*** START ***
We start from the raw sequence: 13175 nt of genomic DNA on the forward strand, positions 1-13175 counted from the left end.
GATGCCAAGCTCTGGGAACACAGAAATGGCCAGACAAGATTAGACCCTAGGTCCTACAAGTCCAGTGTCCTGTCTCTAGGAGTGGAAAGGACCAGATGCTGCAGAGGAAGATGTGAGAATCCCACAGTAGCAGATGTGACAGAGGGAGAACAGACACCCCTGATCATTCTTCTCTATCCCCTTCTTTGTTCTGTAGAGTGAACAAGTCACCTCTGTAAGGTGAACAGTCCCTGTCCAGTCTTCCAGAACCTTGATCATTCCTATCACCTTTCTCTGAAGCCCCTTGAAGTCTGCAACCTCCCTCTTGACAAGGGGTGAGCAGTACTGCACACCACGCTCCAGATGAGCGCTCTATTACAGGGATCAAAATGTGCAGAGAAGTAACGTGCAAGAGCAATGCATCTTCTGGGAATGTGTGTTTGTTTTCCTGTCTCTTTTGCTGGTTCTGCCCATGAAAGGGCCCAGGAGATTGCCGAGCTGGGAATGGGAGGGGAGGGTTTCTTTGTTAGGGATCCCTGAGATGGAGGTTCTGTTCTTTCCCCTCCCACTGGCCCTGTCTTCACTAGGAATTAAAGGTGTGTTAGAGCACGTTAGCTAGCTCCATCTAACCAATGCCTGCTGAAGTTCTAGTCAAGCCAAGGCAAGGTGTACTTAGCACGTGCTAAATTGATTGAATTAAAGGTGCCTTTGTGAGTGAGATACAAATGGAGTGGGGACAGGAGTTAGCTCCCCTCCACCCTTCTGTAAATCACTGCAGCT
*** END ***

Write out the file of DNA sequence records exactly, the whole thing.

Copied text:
We start from the raw sequence: 13175 nt of genomic DNA on the forward strand, positions 1-13175 counted from the left end.
GATGCCAAGCTCTGGGAACACAGAAATGGCCAGACAAGATTAGACCCTAGGTCCTACAAGTCCAGTGTCCTGTCTCTAGGAGTGGAAAGGACCAGATGCTGCAGAGGAAGATGTGAGAATCCCACAGTAGCAGATGTGACAGAGGGAGAACAGACACCCCTGATCATTCTTCTCTATCCCCTTCTTTGTTCTGTAGAGTGAACAAGTCACCTCTGTAAGGTGAACAGTCCCTGTCCAGTCTTCCAGAACCTTGATCATTCCTATCACCTTTCTCTGAAGCCCCTTGAAGTCTGCAACCTCCCTCTTGACAAGGGGTGAGCAGTACTGCACACCACGCTCCAGATGAGCGCTCTATTACAGGGATCAAAATGTGCAGAGAAGTAACGTGCAAGAGCAATGCATCTTCTGGGAATGTGTGTTTGTTTTCCTGTCTCTTTTGCTGGTTCTGCCCATGAAAGGGCCCAGGAGATTGCCGAGCTGGGAATGGGAGGGGAGGGTTTCTTTGTTAGGGATCCCTGAGATGGAGGTTCTGTTCTTTCCCCTCCCACTGGCCCTGTCTTCACTAGGAATTAAAGGTGTGTTAGAGCACGTTAGCTAGCTCCATCTAACCAATGCCTGCTGAAGTTCTAGTCAAGCCAAGGCAAGGTGTACTTAGCACGTGCTAAATTGATTGAATTAAAGGTGCCTTTGTGAGTGAGATACAAATGGAGTGGGGACAGGAGTTAGCTCCCCTCCACCCTTCTGTAAATCACTGCAGCT